The calorie content of restaurant food is sometimes greater than what those restaurants report. Surprised? I was. I really trusted those guys.
After analyzing the calorie content of food from quick-serve and sit-down restaurants, researchers at Tufts University found that, on average, the calorie content of the food weighed in at 18 percent higher than the restaurant reported values.
Researchers compared the gross energy, or total calorie content, of a dish obtained at a restaurant to the restaurant reported calorie information for that dish. Nutrition labels normally report metabolizable energy, or the calories available to the body after some are burned off by digestion. The use of figures for metabolizable energy is consistent with FDA regulations for nutrition reporting.
As someone who often eats out, I religiously check nutrition information online before going to a restaurant. I suppose being able to rattle off how many calories are in a Taco Bell taco is useless if I am just going to eat four anyway. But that’s beyond the point. It never even occurred to me that the nutrition facts I have could be so off.
The researchers believed that the calorie discrepancy was partly due to the use of more high-calorie ingredients than those included in the restaurant counts, and also due to the restaurants’ dishing out portions bigger than those used to calculate calorie content.
As a self-proclaimed foodie, I will always argue against restricting the creativity of chefs by forcing them to micro-manage the food prepared. But, then again, we aren’t talking about Michelin 3-star dining here, just your local neighborhood chain. And, as a junk food junkie who shamefully admits to having scarfed down a few deep-fried onion flowers in her time, I also know how unhealthy the food I’m eating may be. My bad—I chose to eat it even though I know better. And, I assume that is the case for most consumers.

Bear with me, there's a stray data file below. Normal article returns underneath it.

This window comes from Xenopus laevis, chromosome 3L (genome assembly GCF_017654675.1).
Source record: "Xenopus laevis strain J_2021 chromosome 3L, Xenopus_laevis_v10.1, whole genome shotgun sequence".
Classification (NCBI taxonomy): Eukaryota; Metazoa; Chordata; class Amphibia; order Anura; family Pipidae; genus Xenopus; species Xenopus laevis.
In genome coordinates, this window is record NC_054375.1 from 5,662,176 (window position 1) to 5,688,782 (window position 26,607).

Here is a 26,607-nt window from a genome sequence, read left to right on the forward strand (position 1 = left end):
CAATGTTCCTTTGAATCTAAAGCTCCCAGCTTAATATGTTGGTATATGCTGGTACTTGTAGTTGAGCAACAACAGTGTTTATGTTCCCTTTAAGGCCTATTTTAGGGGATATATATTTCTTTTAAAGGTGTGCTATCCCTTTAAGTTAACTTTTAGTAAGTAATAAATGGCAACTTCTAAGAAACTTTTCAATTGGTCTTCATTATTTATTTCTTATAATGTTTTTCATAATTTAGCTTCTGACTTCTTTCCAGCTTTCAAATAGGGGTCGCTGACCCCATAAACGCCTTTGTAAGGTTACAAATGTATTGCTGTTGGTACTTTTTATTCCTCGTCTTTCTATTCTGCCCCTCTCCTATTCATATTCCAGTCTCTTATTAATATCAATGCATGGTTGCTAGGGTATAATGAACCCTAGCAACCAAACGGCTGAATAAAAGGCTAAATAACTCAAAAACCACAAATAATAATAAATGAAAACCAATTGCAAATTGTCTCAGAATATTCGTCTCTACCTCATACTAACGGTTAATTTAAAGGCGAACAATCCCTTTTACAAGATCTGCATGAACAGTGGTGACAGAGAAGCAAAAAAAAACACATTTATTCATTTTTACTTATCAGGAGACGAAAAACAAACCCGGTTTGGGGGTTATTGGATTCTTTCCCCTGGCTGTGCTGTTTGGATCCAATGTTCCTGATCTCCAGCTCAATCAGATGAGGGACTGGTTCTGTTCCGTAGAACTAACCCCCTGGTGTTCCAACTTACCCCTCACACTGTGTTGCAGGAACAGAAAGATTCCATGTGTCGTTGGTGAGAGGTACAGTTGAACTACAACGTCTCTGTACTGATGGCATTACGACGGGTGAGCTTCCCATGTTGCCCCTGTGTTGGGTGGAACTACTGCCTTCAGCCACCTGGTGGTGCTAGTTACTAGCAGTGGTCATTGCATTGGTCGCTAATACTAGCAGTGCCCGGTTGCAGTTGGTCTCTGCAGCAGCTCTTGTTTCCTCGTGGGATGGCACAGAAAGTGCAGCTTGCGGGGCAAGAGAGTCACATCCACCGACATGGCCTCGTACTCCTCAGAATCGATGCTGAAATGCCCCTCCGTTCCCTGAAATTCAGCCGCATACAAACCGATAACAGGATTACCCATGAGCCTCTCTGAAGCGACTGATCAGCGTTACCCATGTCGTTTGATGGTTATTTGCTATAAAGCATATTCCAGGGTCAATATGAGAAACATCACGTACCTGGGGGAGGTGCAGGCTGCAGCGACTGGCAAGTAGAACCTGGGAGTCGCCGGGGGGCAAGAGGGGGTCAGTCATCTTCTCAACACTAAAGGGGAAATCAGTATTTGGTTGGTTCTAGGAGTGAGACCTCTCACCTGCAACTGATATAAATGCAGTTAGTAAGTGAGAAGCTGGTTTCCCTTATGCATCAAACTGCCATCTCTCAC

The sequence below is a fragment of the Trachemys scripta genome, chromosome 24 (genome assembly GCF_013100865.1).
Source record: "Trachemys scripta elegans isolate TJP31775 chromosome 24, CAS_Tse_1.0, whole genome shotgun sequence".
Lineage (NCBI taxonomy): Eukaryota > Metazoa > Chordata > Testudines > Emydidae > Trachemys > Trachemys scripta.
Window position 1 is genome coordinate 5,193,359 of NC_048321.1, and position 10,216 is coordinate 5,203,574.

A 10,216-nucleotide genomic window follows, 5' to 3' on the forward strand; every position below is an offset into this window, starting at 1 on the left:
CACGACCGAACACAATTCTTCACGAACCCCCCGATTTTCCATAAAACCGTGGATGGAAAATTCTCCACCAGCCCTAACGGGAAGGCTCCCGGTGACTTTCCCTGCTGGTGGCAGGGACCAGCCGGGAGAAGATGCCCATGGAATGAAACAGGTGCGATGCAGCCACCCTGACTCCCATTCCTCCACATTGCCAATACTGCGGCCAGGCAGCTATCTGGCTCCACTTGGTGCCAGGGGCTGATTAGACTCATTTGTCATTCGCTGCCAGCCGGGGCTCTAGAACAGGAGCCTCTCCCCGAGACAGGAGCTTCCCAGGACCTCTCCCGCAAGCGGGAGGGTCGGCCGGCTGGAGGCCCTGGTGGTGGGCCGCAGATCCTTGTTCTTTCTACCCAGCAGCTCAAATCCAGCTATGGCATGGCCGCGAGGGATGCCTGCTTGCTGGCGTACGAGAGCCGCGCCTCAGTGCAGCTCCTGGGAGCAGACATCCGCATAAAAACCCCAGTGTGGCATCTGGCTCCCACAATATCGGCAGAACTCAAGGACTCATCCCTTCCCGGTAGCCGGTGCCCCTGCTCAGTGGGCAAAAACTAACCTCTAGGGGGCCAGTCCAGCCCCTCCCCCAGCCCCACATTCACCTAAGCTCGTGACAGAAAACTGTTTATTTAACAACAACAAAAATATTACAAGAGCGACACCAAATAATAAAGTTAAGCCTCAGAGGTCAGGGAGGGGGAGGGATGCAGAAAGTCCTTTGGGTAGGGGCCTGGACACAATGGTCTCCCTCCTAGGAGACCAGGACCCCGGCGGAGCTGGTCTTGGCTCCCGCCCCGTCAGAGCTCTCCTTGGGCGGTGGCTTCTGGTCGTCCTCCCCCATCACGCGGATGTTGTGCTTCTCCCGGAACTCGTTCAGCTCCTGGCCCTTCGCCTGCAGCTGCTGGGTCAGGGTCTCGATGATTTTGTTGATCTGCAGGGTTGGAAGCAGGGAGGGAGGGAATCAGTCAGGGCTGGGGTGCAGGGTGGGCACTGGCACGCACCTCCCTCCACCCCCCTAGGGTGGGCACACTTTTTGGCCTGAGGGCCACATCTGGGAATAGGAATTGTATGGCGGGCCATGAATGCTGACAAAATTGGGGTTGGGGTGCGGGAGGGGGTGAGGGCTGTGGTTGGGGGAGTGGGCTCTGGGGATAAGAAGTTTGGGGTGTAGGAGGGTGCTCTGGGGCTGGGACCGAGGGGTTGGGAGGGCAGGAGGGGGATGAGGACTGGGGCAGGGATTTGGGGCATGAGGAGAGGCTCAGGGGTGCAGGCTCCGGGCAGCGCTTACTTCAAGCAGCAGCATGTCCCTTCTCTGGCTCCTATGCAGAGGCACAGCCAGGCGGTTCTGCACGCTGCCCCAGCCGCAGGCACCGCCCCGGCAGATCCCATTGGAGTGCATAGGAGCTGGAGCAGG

What’s not fair is if diners make a choice thinking they’re getting X amount of calories in X-sized serving, but are unknowingly eating more because the portion was bigger than the restaurant advertised. Not our faults.
If a restaurant is going to advertise a special 5 meals under 500 calories for 5 people 5 days a week after 5 P.M. menu, it had better make sure those entrees actually have 500 calories in them. Otherwise, that is just plain false advertising, my friends, and people have successfully sued for a lot less. (Coffee is supposed to be hot, no?)
But what about regular menu items?
I can’t as much as think about a piece of sushi without being warned about the lurking danger of food-borne illness. So, why not just warn me that there might be more calories in the food I’m eating than I might think? A simple “these nutrition facts are estimates meant to help our guests make informed choices,” would do the trick. Then we also know the lurking caloric danger and make an informed choice instead of blindly biting into a raw oyster or grande chimichanga thinking no repercussions could come of it. It may seem like a cop-out, but at least people would know they need to pay more attention to what they are eating. Dining out is a two-way street.
I’m going to stick to the drive-thru diet, though. I hear it works wonders.
- blog authored by Rebecca Dolan